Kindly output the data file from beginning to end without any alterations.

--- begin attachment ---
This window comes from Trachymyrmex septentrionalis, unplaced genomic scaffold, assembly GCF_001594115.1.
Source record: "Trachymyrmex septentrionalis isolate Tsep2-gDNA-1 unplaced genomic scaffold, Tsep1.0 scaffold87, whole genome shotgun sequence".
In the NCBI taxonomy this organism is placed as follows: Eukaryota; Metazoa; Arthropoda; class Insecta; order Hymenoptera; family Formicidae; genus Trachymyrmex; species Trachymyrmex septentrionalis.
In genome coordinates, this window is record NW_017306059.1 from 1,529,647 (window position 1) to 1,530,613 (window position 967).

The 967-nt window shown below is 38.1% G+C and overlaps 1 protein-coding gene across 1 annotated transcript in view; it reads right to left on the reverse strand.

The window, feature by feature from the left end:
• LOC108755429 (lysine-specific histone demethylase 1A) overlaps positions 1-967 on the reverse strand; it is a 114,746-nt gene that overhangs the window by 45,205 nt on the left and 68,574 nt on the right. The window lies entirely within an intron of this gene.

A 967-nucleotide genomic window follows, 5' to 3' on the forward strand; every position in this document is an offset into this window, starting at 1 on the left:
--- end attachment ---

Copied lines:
This window comes from Trachymyrmex septentrionalis, unplaced genomic scaffold, assembly GCF_001594115.1.
Source record: "Trachymyrmex septentrionalis isolate Tsep2-gDNA-1 unplaced genomic scaffold, Tsep1.0 scaffold87, whole genome shotgun sequence".
In the NCBI taxonomy this organism is placed as follows: Eukaryota; Metazoa; Arthropoda; class Insecta; order Hymenoptera; family Formicidae; genus Trachymyrmex; species Trachymyrmex septentrionalis.
In genome coordinates, this window is record NW_017306059.1 from 1,529,647 (window position 1) to 1,530,613 (window position 967).

The 967-nt window shown below is 38.1% G+C and overlaps 1 protein-coding gene across 1 annotated transcript in view; it reads right to left on the reverse strand.

The window, feature by feature from the left end:
• LOC108755429 (lysine-specific histone demethylase 1A) overlaps positions 1-967 on the reverse strand; it is a 114,746-nt gene that overhangs the window by 45,205 nt on the left and 68,574 nt on the right. The window lies entirely within an intron of this gene.

A 967-nucleotide genomic window follows, 5' to 3' on the forward strand; every position in this document is an offset into this window, starting at 1 on the left: